Grevys Zebra (Equus grevyi) is the largest wild equid,with massive head and big,rounded saucer-shaped ears. It has a stripe pattern unlike any other zebra. Its range is restricted to Northern Kenya and the Somali arid zone of Ethiopia.
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Palabras clave relacionadas
- africano (lugares y cosas)
- africano (perteneciente a Africa)
- AWL Images
- cebra de Grevy
- coto de caza
- dar de comer
- fauna silvestre
- fotografía (arte)
- imagen a color
- parque nacional
- reserva natural
- sacar fotos
- Samburu National Reserve
- A mixed herd of zebra and topi graze on the grassy shore of Lake Turkana at Koobi Fora
- In the late afternoon,Oryx beisa graze the stony plains near Buffalo Springs against a spectacular backdrop of mountains. The rugged outline of Warges Mountain (8,820 feet) rises in the far distance; nearer and to its left is a flat-topped mountain with a sheer rock face called Lololokwi or Ol doinyo Sabachi.
- Grevys zebras inhabit dry bush country in Northern Kenya.They are the most northerly representatives of the zebra family and can be distinguished from the common or Burchells zebra by their large frame, saucer shaped ears and close set stripes.They are listed by IUCN as an endangered species.
- A male gerenuk feeding in the Samburu National Reserve of Northern Kenya.Strictly browsers, gerenuk can often been seen feeding on branches six feet high by standing on their wedge shaped hooves, supported by their strong hind legs.Well adapted to semi arid lands, they can withstand waterless conditions with ease.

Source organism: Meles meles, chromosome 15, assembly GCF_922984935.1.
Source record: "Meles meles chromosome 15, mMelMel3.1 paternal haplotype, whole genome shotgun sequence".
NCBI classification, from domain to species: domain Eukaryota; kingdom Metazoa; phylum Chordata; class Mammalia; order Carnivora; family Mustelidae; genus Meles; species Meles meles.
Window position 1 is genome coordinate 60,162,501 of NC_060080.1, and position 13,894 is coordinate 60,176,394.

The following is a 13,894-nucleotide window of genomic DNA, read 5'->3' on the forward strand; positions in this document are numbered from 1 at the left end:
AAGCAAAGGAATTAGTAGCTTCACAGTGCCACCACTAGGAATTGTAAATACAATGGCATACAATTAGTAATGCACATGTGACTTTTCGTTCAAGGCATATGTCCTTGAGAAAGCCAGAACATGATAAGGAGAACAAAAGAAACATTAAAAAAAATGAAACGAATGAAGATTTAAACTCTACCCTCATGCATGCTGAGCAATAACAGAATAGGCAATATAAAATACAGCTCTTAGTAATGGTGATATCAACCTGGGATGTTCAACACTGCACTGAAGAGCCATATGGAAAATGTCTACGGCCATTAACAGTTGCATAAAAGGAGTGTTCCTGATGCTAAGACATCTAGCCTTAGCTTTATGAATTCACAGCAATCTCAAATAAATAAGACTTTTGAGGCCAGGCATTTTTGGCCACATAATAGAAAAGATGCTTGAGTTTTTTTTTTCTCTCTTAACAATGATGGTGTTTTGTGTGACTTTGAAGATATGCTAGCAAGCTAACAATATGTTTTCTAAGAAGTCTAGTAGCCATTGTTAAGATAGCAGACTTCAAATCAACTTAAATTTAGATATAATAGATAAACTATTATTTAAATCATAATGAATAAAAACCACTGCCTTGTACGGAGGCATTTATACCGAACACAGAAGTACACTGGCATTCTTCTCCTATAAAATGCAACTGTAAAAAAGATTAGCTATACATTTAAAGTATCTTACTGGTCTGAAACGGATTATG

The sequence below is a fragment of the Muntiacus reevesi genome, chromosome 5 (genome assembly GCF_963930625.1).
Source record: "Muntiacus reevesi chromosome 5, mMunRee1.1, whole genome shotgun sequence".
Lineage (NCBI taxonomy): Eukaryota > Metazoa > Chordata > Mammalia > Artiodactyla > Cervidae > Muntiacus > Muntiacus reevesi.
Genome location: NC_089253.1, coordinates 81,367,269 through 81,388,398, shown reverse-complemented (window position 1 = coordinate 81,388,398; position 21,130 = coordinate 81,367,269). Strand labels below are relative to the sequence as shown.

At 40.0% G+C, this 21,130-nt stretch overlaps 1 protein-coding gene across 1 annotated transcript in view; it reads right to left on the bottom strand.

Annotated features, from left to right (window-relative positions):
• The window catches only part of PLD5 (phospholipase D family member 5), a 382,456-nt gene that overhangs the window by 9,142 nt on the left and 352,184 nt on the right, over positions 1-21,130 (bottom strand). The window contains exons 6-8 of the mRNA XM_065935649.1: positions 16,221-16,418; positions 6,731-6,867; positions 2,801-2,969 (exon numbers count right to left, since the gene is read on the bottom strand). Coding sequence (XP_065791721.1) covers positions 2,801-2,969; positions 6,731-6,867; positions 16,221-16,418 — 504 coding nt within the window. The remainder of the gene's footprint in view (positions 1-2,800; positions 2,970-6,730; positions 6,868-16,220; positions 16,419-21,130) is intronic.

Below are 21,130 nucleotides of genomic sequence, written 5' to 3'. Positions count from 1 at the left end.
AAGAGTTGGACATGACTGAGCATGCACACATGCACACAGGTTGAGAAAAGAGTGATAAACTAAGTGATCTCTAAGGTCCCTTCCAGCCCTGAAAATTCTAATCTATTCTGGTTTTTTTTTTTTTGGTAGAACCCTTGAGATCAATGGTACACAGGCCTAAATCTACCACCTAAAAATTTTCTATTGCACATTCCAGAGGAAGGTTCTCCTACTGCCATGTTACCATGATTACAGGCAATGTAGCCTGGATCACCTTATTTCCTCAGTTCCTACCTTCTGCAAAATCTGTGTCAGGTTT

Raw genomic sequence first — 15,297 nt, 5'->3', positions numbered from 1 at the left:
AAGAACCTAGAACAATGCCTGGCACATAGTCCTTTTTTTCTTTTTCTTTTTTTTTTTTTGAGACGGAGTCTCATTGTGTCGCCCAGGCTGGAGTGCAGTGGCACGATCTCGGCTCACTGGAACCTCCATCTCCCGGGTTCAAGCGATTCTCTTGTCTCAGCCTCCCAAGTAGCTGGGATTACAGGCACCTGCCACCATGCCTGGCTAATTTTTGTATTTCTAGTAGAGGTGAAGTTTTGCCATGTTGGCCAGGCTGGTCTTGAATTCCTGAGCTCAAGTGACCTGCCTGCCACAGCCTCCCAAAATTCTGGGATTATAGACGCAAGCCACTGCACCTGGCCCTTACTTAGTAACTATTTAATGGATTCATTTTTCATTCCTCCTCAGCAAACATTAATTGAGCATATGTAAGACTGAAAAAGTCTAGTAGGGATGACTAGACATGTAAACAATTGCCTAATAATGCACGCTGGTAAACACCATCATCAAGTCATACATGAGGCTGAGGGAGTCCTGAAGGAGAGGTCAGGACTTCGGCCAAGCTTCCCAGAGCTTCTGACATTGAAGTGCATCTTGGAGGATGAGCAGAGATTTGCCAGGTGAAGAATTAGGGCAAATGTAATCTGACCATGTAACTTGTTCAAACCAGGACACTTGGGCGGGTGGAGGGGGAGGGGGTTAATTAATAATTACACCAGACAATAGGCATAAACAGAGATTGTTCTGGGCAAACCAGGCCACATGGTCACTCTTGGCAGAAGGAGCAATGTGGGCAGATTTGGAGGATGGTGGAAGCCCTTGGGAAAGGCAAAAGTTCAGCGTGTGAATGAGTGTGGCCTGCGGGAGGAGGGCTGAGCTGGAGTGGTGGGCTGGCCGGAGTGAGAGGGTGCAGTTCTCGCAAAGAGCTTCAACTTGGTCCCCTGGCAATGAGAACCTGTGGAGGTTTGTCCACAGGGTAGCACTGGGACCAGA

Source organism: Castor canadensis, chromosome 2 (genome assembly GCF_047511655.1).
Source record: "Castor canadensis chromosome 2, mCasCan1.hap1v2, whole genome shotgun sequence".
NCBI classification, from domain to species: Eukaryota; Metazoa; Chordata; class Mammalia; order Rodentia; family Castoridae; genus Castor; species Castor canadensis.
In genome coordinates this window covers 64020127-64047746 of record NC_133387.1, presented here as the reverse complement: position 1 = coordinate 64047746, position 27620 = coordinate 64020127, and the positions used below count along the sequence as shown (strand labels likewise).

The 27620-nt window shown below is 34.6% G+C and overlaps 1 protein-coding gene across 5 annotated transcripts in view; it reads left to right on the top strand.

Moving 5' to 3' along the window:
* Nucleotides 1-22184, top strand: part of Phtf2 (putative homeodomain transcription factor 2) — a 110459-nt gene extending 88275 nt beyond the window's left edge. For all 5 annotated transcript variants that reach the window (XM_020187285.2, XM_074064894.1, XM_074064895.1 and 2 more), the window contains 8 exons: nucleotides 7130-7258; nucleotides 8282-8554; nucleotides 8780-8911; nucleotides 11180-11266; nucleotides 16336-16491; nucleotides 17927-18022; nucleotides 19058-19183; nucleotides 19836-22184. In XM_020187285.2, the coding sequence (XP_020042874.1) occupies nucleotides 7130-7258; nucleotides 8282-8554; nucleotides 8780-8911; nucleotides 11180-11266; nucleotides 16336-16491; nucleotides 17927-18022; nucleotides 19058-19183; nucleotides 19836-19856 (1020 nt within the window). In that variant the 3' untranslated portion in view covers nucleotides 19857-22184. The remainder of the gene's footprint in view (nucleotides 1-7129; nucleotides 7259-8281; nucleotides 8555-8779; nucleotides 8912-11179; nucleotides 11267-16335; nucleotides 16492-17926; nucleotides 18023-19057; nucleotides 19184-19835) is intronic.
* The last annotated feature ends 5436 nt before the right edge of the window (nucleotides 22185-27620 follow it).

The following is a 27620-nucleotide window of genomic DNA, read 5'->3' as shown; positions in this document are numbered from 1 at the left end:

- A herd of oryx in the Samburu National Reserve of Northern Kenya.The distinctive markings and long straight horns of these fine antelopes set them apart from other animals of the northern plains.They inhabit arid areas, feeding on grass and browse.
- Two dikdiks in the Samburu National Reserve of Northern Kenya.They are territorial and live in monogamous pairs. Only males have small horns.Well adapted to semi arid lands, they are completely independent of water, obtaining all the moisture they need from their food.
- A common or Burchells zebra stands close to a Grevys zebra in Northern Kenya, clearly showing the difference between the two species. The Grevys zebra is the most northerly representative of the zebra family, it is listed by IUCN as an endangered species.
- A dikdik in the Samburu National Reserve of Northern Kenya.Didiks are territorial and live in monogamous pairs. Only males have small horns.Well adapted to semi arid lands, they are completely independent of water, obtaining all the moisture they need from their food.
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